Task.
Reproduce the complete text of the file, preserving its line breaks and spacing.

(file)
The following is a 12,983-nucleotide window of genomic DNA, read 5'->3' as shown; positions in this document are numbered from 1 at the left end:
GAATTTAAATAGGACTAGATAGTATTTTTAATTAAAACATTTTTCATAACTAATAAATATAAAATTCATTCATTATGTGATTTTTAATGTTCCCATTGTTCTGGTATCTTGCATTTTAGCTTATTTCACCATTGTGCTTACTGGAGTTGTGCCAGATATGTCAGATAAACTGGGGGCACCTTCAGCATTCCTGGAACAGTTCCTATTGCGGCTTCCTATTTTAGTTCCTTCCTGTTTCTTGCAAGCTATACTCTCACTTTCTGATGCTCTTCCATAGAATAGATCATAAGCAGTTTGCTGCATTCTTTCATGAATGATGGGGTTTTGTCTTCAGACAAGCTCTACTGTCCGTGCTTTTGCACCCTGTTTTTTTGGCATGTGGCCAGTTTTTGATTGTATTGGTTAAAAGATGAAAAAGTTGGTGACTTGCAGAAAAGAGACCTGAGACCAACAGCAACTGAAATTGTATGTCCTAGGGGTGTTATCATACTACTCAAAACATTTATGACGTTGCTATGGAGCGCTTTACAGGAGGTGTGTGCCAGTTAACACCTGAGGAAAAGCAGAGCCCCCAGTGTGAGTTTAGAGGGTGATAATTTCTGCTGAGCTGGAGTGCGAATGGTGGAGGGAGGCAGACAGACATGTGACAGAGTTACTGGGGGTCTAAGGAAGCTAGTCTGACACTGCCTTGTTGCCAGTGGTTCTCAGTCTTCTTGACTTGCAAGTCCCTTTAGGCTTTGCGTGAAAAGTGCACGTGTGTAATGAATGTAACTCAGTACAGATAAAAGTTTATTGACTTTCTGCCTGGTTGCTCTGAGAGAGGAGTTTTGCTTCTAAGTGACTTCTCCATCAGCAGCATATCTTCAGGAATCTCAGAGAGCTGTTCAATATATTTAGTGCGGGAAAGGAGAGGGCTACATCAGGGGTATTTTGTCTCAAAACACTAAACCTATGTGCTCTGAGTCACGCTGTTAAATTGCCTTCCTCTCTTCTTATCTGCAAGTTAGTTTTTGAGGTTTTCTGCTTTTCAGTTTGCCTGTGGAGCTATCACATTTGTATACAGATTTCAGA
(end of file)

The following is a 12,983-nucleotide window of genomic DNA, read 5'->3' as shown; positions in this document are numbered from 1 at the left end:
GAATTTAAATAGGACTAGATAGTATTTTTAATTAAAACATTTTTCATAACTAATAAATATAAAATTCATTCATTATGTGATTTTTAATGTTCCCATTGTTCTGGTATCTTGCATTTTAGCTTATTTCACCATTGTGCTTACTGGAGTTGTGCCAGATATGTCAGATAAACTGGGGGCACCTTCAGCATTCCTGGAACAGTTCCTATTGCGGCTTCCTATTTTAGTTCCTTCCTGTTTCTTGCAAGCTATACTCTCACTTTCTGATGCTCTTCCATAGAATAGATCATAAGCAGTTTGCTGCATTCTTTCATGAATGATGGGGTTTTGTCTTCAGACAAGCTCTACTGTCCGTGCTTTTGCACCCTGTTTTTTTGGCATGTGGCCAGTTTTTGATTGTATTGGTTAAAAGATGAAAAAGTTGGTGACTTGCAGAAAAGAGACCTGAGACCAACAGCAACTGAAATTGTATGTCCTAGGGGTGTTATCATACTACTCAAAACATTTATGACGTTGCTATGGAGCGCTTTACAGGAGGTGTGTGCCAGTTAACACCTGAGGAAAAGCAGAGCCCCCAGTGTGAGTTTAGAGGGTGATAATTTCTGCTGAGCTGGAGTGCGAATGGTGGAGGGAGGCAGACAGACATGTGACAGAGTTACTGGGGGTCTAAGGAAGCTAGTCTGACACTGCCTTGTTGCCAGTGGTTCTCAGTCTTCTTGACTTGCAAGTCCCTTTAGGCTTTGCGTGAAAAGTGCACGTGTGTAATGAATGTAACTCAGTACAGATAAAAGTTTATTGACTTTCTGCCTGGTTGCTCTGAGAGAGGAGTTTTGCTTCTAAGTGACTTCTCCATCAGCAGCATATCTTCAGGAATCTCAGAGAGCTGTTCAATATATTTAGTGCGGGAAAGGAGAGGGCTACATCAGGGGTATTTTGTCTCAAAACACTAAACCTATGTGCTCTGAGTCACGCTGTTAAATTGCCTTCCTCTCTTCTTATCTGCAAGTTAGTTTTTGAGGTTTTCTGCTTTTCAGTTTGCCTGTGGAGCTATCACATTTGTATACAGATTTCAGA